Catch 'em all?
On May 13, Knight entered the store while still in uniform and attempted to check out around a dozen boxes of Pokemon cards worth about $398. However, he had tampered with the packaging on those boxes, sticking barcodes of less expensive items to try and get them at a cheaper price.
As the police officer tried scanning the spurious labels, an “Asset Protection Investigator” became suspicious and halted the transaction.
When the store worker confronted him, Knight started to hedge around and then took off, saying he had to take a call. However, he was identified immediately, then was arrested. Three days later, he left his role at the county sheriff’s office.
At his disciplinary hearing in August, he was charged with one count of unlawful acts involving “theft detection shielding device.”
Knight signs diversion agreement, discharged from the police force
Knight escaped the criminal charge, but his case made it to the Kansas Commission on Peace Officers’ Standards and Training, the government body that oversees police employment in the state. Ultimately, they determined that Knight did not possess the “good moral character” required to retain his license.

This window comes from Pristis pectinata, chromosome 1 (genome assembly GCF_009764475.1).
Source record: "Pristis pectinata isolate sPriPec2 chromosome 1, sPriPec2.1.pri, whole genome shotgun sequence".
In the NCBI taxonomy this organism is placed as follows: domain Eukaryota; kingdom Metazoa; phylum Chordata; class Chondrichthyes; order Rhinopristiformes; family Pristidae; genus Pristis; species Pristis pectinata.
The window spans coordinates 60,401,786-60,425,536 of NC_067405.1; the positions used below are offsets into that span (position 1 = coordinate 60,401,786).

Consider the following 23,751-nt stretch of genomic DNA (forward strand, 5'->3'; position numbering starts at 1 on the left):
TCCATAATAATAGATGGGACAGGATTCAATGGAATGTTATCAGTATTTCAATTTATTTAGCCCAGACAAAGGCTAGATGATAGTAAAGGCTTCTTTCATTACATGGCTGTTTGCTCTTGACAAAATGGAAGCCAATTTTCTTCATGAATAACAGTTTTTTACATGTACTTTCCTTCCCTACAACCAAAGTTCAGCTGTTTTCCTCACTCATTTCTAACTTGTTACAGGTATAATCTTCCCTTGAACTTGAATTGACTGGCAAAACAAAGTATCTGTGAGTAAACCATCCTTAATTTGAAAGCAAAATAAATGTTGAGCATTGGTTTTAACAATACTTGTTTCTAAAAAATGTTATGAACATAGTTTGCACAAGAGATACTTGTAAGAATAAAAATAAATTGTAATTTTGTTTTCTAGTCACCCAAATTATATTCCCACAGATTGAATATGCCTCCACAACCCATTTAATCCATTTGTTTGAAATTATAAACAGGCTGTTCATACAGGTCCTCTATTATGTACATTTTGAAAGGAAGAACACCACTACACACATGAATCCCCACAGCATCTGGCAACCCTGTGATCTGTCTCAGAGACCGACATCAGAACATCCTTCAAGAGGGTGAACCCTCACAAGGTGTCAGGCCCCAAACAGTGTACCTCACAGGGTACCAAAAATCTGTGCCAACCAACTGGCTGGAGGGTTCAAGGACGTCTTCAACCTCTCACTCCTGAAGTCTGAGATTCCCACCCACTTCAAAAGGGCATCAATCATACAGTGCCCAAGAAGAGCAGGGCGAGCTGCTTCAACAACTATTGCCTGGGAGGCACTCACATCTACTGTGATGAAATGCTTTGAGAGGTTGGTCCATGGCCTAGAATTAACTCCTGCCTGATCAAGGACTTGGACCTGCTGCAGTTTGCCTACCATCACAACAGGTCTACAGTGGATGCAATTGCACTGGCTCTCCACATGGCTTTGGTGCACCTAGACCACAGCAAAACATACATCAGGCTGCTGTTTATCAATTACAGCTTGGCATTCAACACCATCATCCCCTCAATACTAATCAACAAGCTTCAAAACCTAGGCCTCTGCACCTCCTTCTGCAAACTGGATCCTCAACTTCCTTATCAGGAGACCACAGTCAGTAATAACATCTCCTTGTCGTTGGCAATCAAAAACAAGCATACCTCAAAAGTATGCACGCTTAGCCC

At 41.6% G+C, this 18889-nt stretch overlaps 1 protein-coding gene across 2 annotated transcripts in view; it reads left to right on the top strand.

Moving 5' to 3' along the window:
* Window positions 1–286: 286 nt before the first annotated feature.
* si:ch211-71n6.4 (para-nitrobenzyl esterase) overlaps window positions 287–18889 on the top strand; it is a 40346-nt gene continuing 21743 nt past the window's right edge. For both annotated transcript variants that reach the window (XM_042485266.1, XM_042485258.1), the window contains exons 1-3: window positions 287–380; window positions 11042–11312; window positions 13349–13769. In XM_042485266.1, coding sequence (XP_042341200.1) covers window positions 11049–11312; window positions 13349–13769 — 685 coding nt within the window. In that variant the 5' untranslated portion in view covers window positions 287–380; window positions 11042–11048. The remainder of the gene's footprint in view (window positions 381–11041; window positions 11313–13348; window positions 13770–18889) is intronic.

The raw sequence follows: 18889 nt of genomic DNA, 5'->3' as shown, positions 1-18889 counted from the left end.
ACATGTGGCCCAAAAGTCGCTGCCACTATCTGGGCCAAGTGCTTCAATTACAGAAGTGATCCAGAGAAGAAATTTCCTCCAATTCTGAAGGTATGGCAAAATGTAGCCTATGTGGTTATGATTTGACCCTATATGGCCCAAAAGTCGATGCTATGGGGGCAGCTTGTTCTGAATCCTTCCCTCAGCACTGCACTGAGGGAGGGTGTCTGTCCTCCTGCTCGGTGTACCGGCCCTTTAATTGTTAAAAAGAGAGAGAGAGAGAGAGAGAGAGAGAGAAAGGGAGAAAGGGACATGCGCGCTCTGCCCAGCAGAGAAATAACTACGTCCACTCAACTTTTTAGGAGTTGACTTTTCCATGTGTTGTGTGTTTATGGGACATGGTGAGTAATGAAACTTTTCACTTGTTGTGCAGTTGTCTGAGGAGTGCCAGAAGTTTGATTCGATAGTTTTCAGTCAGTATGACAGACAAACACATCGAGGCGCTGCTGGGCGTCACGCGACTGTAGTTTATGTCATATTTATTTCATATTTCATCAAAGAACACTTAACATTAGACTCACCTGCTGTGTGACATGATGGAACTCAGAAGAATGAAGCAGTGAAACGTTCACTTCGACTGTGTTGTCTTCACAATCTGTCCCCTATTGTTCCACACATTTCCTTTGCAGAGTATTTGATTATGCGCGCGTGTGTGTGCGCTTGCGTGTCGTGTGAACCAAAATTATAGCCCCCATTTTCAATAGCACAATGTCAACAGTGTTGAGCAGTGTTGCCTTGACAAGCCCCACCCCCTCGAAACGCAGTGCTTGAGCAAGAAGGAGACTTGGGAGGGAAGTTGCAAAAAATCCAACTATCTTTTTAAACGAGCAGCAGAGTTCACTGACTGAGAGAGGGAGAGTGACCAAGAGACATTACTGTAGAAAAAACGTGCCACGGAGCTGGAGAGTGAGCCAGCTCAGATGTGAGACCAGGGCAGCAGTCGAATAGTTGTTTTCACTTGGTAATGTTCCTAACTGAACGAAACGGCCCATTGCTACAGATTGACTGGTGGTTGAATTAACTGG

Thus, Knight entered into a diversion agreement with the local District Attorney’s office, and he will no longer be able to serve the public as a police officer—which he did at the Johnson County Sheriff’s Office from March 2019 until his firing.
His attorney released a statement to the Kansas City Star, saying that the accused “exercised poor judgment,” and was now gainfully employed after his discharge from the police force.
There has been a surge in Pokemon card-related crimes over the last few years. Recently, a Dallas man was arrested in Albany for stealing $1000 worth of Pokemon cards. He worked with an accomplice and allegedly used threats and physical intimidation to carry out the robbery. He has since been charged with multiple accounts of theft and criminal conspiracy.
Furthermore, as Pokemon cards are wildly popular, there are collectors willing to pay exorbitant amounts for the rarer ones. Duplicates and a thriving second-hand market make them easy targets for fraudsters.